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Percutaneous closure of PFO in patients with reduced oxygen saturation at rest and during exercise : short- and long-term results

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Abstract
Background. A patent foramen ovale (PFO) is a rare cause of hypoxemia and clinical symptoms of dyspnea. Due to a right-to-left shunt, desaturated blood enters the systemic circulation in a subset of patients resulting in dyspnea and a subsequent reduction in quality of life (QoL). Percutaneous closure of PFO is the treatment of choice. Objectives. This retrospective multicentre study evaluates short- and long-term results of percutaneous closure of PFO in patients with dyspnea and/or reduced oxygen saturation. Methods. Patients with respiratory symptoms were selected from databases containing all patients percutaneously closed between January 2000 and September 2018. Improvement in dyspnea, oxygenation, and QoL was investigated using pre- and postprocedural lung function parameters and two postprocedural questionnaires (SF-36 and PFSDQ-M). Results. The average follow-up period was 36 [12-43] months, ranging from 0 months to 14 years. Percutaneous closure was successful in 15 of the 16 patients. All patients reported subjective improvement in dyspnea immediately after device deployment, consistent with their improvement in oxygen saturation (from 90 +/- 6% to 94 [92-97%] on room air and in upright position) (p<0.05). Both questionnaires also indicated an improvement of dyspnea and QoL after closure. The two early and two late deaths were unrelated to the procedure. Conclusion. PFO-related dyspnea and/or hypoxemia can be treated successfully with a percutaneous intervention with long-lasting benefits on oxygen saturation, dyspnea, and QoL.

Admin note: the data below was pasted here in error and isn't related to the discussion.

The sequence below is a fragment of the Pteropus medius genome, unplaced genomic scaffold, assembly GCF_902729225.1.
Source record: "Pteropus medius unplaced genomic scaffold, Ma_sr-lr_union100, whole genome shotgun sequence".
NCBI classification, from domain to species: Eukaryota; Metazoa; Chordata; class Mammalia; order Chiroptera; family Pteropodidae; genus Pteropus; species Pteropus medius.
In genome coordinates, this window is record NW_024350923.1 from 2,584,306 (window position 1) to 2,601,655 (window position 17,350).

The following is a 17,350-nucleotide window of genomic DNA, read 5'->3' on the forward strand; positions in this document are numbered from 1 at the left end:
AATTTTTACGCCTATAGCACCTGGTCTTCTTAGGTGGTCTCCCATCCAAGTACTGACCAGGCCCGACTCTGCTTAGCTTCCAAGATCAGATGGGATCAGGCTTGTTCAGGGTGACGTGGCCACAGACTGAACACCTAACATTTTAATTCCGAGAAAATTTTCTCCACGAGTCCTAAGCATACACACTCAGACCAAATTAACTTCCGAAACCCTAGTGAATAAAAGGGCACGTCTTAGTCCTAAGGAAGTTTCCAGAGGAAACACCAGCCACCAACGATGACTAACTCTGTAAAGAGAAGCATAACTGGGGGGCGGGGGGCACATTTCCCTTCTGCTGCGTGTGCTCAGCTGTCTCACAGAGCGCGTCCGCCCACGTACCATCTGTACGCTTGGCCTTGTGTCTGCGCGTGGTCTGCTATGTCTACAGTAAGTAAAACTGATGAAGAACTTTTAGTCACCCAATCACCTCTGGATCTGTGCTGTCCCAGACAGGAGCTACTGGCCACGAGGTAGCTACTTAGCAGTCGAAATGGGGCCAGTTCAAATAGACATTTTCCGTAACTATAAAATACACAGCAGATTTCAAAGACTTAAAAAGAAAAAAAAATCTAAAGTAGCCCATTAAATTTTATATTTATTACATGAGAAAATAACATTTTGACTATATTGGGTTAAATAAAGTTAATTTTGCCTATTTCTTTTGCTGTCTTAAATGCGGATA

Keywords
PATENT FORAMEN OVALE, PLATYPNEA-ORTHODEOXIA, HEALTH SURVEY

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MLA
De Cuyper, Celine, et al. “Percutaneous Closure of PFO in Patients with Reduced Oxygen Saturation at Rest and during Exercise : Short- and Long-Term Results.” JOURNAL OF INTERVENTIONAL CARDIOLOGY, vol. 2020, 2020.
APA
De Cuyper, C., Pauwels, T., Derom, E., De Pauw, M., De Wolf, D., Vermeersch, P., … Vermeersch, G. (2020). Percutaneous closure of PFO in patients with reduced oxygen saturation at rest and during exercise : short- and long-term results. JOURNAL OF INTERVENTIONAL CARDIOLOGY, 2020.
Chicago author-date
De Cuyper, Celine, Tristan Pauwels, Eric Derom, Michel De Pauw, Daniël De Wolf, Paul Vermeersch, An Van Berendoncks, Bernard Paelinck, and Gaelle Vermeersch. 2020. “Percutaneous Closure of PFO in Patients with Reduced Oxygen Saturation at Rest and during Exercise : Short- and Long-Term Results.” JOURNAL OF INTERVENTIONAL CARDIOLOGY 2020.
Chicago author-date (all authors)
De Cuyper, Celine, Tristan Pauwels, Eric Derom, Michel De Pauw, Daniël De Wolf, Paul Vermeersch, An Van Berendoncks, Bernard Paelinck, and Gaelle Vermeersch. 2020. “Percutaneous Closure of PFO in Patients with Reduced Oxygen Saturation at Rest and during Exercise : Short- and Long-Term Results.” JOURNAL OF INTERVENTIONAL CARDIOLOGY 2020.